Do you remember when I said, Yes, it is true what they say.  Living abroad means you do exciting things; noteworthy awesome things that make other people want to move abroad and also do exciting non-everyday-things that “over there” are everyday things…alas, this particular blog post is not about those.” ?  Well, this is a post about exciting non-everyday(ish) things one has the privilege of doing when living abroad, and it takes us on a tour of the caves, beaches, and mountains of Jeju!

Short side story: among the fun of getting set up here and all the roadblocks we’re hitting, our Teacher internet still doesn’t work and the Student/Guest one, brilliantly, kicks the kiddies offline between the hours of midnight and 6am so that they actually sleep.  Alas, this means I too get the boot (not the car trunk ye Irish folk, but a kick in me arse) from the interwebs.  This also means I’m attempting to write this from my phone and am unsure of how it will turn out.

This past weekend I finally got to be a tourist!  After several days of IB and school training, some of which pertained to us and the rest which gave us technophobes time to explore our school MacBooks (Technology Gods, help me!), the school arranged a bus to take us around the island to three iconic Jeju must-sees.

Map of Jeju Island

Manjanggul Lava Cave

The first was a lava cave (oooo, ahhhh) known as Manjanggul.  Super cool (both in temperature, which made me a happy camper, and on the cool factor scale).  Due to the holiday Gwangbokjeol, or National Liberation Day of Korea, on August 15th (our excursion date) we were able to enter all of our sites free.  Double-y cool!  I appreciated how Manjanggul was as untouched as it could be with all the tourists it attracts.  The ground we walked on was the cooled lava floor, save for a couple of strategic stairs and even a red carpet. The minimal use of dim lighting which safely lead the way along the single kilometre path retained the ambiance and mood of being underground.  It was incredible walking down the stairs into the cave and feeling the temperature drop right at the entrance.  Honestly, and maybe this is me embracing “old age” (we’ll talk about that later), Mother Nature’s pretty impressive.

Gimnyeong Beach

The second stop was to Gimnyeong Beach, a beautiful fine white sand beach found on the northwest area of the island.  I’m not a beach person.  Lying outside under the blazing sun, where my Irish ancestry decides to rear its red hot head and my Italian ancestry conveniently forgets its role in my genetics, does not bode well for a pleasant post-beach experience.  Luckily, it was lunch time, one of my favourite times of the day.  Everyone was hungry so we headed for the convenience store/mini restaurant and other attached restaurant to decide how to fill our empty bellies.  A few of our Korean teacher dons were invaluable to the group, helping order, asking questions, and reading signs.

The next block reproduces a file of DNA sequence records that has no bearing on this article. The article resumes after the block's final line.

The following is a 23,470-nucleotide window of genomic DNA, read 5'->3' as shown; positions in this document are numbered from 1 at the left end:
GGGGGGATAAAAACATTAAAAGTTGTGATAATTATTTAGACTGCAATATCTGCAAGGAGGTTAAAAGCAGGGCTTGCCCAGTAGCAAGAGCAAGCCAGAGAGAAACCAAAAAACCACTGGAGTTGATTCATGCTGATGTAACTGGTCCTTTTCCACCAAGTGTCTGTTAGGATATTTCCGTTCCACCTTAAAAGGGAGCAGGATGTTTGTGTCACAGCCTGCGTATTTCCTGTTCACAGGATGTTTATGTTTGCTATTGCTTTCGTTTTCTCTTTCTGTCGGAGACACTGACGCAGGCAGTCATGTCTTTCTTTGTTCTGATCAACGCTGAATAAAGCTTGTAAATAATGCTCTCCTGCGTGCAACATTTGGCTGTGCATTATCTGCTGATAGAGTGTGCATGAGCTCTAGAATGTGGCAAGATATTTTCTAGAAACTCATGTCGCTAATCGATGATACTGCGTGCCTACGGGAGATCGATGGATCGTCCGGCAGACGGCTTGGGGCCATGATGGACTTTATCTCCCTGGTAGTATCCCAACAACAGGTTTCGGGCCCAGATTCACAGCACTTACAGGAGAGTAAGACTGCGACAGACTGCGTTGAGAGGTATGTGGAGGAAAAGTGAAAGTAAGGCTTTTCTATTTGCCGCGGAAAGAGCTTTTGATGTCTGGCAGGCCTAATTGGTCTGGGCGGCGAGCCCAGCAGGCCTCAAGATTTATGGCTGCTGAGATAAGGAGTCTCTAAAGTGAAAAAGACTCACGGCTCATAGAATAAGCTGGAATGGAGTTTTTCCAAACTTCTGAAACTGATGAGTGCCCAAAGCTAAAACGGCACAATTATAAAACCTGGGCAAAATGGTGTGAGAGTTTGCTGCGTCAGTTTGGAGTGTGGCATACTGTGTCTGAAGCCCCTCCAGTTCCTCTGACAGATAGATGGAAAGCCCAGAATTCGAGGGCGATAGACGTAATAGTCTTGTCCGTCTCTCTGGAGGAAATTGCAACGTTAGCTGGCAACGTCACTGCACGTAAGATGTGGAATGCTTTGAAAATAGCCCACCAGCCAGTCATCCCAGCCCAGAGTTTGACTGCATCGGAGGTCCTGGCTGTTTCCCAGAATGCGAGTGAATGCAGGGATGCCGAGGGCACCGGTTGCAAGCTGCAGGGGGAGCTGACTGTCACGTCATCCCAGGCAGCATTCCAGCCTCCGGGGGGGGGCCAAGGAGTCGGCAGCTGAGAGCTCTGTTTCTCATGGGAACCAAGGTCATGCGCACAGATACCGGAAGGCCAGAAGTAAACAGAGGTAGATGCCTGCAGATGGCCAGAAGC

Four of us broke from the mould and ordered some fresh fish (literally out of the ocean and on to our plates – the picture of the man among the tanks is him…taking care of our food) along with some new and unknown tasty morsels.  I don’t remember the name of everything I ate, but I took pictures!  After a delicious lunch there was time for a few pictures and to dip our toes in the water, but not a swim.  Actually, it seems (so far) that Koreans don’t “swim” much.  You’ll see what I mean in the images below.  They do love their flotation devices though.  OH!  I also encountered my first pairs of matching couples.  They’re quite popular in Korea.  I’m excited to see more because back home we tend to slag couples who match.  Another gentle poke in my perspective bubble! 🙂

Gimnyeong Beach Sandballs
Gimnyeong Beach Tent City

Seongsan Ilchulbong Mountain

The third and final stop was a hike.  Google “Jeju Island”, and you will most likely see an image of a grassy crater called Seongsan Ilchulbong, or Sunrise Peak.  It’s beautiful, but holy, was it steep!  I am not a hiker, nor am I in shape.  Luckily, there were stairs and tiny rest areas along the way for this weary body to muster up more strength.  If I’m honest, it was actually the grandmother wearing a lot more clothing, steadily moving at her own pace, who gave my ego a kick in the rump.  Ouf.  It was definitely worth it, between the view and the feeling of accomplishment of reaching the crater’s edge.

Seongsan Ilchulbong UNESCO Site

After some prime Vogueing (re: selfie-ing with the girls…I can’t believe I’m crumbling on that one…) and regaining our energy in the shade, we headed down the mountain to see some of Korea’s gems, the female free divers, or Haenyeo.  These incredible women have only recently been recognized for their talent, support to the community for food, and cultural significance.  I’ve only scratched the surface reading about them, but they’re a part of Korean culture I’m intrigued to learn more about.

A Night Cap of Thai Food and Soju

At the end of the day’s excursion, some of the dons bought food at a nearby mom-and-pop Thai place.  Later that night, after the lot of us had regained our energy, we congregated in a fellow don’s room.  I had my first taste of soju, we played some games, and talked about the year ahead.  Sunday was a sleepy one spent mainly in pajamas, organizing and preparing for the year around the corner.

That is all the excitement for now. Students arrived on campus yesterday and school started today, along with my first overnight shift. Wish me luck that no fire alarms will sound!  I will attempt to blog tomorrow, about our “first” days.

Thanks for reading!

About TMc


Me having a seat in front of one of the famous Brighton Bathing Boxes in Australia!

Heya! I’m Tara (Tar-ah)! Welcome to Travel with TMc where you’ll find quirky language tidbits, travel hacks for Canadians, and stories from the road. I hope you enjoy!
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